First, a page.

(Austin – Jan. 17, 2018) Texas hospitals, like others across the country, are experiencing a high volume of patients due to the seasonal flu and are taking necessary steps to ensure patients receive appropriate care.
As a result, wait times in many Texas hospital emergency departments are longer than normal as patients arrive in higher volumes due to the unusually severe flu season.
In some cases, Texas hospitals are being forced to transfer patients to other facilities because they are at capacity.
“Hospital emergency departments are intended for those experiencing life-threatening, serious and acute conditions and are staffed by highly trained nurses and physicians,” said Ted Shaw, Texas Hospital Association president/CEO “While these emergency teams are certainly capable of providing this care, patients and their families might experience a long wait and should consider the care of a primary physician.”
Patients with minor, flu-like symptoms are encouraged to consult their health insurance providers to locate the most convenient in-network clinician, or contact their primary care providers directly for appointments, guidance and treatment.
On average, each flu season, Texas physicians see about 2 to 3 percent of patients with flu-like symptoms; at the peak of flu season, that number can reach 6 percent. This year, the percentage already tops 13 percent.
“Hospitals not only are seeing more cases of flu, but also are reporting a higher number of flu patients with critical conditions this winter,” said Cyndy Dunlap, D.N.P., RN, FACHE, vice president of clinical initiatives and quality at THA. “The use of best practices for the prevention of the flu cannot be stressed enough for ourselves, our families and our co-workers.”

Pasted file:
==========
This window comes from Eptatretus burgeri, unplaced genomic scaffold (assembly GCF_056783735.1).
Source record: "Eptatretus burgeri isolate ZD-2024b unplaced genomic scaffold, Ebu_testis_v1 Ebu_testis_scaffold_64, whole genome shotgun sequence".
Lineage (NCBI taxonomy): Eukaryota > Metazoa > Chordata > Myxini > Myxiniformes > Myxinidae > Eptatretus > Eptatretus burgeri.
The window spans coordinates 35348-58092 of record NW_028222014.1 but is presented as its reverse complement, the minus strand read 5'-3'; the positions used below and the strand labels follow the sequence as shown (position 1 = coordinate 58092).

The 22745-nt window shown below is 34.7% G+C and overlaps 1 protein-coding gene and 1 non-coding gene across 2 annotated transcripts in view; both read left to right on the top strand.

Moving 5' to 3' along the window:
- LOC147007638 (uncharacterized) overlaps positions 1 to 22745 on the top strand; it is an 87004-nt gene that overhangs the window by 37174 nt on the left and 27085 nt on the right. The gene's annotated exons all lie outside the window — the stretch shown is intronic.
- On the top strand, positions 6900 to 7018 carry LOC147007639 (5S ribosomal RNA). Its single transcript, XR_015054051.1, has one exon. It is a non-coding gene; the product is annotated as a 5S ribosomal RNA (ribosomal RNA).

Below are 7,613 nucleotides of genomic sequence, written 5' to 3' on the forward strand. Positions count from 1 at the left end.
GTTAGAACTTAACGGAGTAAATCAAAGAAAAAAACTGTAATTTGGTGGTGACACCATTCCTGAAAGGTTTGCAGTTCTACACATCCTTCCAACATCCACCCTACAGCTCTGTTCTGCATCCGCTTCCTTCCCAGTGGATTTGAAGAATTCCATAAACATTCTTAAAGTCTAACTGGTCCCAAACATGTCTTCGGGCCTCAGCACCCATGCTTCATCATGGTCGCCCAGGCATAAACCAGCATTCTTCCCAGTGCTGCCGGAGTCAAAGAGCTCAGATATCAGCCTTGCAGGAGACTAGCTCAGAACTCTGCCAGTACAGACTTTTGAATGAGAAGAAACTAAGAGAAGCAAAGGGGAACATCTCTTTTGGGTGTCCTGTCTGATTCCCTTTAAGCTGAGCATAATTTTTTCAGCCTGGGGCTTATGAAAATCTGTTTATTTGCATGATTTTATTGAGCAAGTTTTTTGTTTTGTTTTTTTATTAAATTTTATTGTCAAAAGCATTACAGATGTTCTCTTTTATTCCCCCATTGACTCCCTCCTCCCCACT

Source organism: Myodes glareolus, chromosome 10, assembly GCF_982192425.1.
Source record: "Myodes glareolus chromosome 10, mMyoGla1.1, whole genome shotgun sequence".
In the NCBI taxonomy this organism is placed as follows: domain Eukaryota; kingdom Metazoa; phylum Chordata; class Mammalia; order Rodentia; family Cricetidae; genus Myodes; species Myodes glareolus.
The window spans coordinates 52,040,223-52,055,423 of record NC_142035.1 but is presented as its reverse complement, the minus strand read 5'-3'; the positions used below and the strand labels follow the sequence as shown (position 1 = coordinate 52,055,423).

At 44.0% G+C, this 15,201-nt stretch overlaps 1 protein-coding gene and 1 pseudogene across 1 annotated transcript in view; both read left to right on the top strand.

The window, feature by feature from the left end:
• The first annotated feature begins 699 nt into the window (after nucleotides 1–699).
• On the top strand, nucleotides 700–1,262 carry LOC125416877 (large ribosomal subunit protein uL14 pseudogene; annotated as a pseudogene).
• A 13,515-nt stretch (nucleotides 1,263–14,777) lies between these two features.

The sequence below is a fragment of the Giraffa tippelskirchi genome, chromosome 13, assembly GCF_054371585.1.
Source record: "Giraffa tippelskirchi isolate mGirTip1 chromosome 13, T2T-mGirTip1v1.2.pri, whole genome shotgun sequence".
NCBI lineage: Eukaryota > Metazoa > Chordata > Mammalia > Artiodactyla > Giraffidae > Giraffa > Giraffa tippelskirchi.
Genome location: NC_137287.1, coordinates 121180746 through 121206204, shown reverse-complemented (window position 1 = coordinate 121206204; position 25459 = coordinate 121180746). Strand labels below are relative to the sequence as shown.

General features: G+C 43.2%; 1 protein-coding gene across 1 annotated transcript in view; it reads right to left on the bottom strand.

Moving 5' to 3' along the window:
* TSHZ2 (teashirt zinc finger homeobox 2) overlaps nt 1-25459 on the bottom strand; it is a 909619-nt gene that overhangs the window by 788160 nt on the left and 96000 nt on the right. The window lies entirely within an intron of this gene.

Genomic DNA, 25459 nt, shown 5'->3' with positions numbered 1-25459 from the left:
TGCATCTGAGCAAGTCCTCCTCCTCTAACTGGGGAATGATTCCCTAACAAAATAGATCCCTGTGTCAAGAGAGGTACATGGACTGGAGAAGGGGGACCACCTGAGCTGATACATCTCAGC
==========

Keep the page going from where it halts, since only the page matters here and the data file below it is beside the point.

The Texas Department of State Health Services recommends the following for avoiding the flu:
WASH YOUR HANDS: Wash your hands often. Scrub for at least 20 seconds with soap and water or use an alcohol-based hand cleaner.
COVER YOUR COUGH: Use a tissue to cover your mouth and nose when you cough or sneeze. No tissue around? Your sleeve will do.
STAY HOME: If you get sick, stay home until you’re well so you don’t spread your germs. Steer clear of others who are sick.
GET YOUR SHOT: Protect yourself and others by getting vaccinated. Use the Flu Vaccine Finder to find where to get a flu shot in your area.
Many primary care providers around the state are still offering the flu vaccine. Visit
www.flu.gov to find a location to be vaccinated.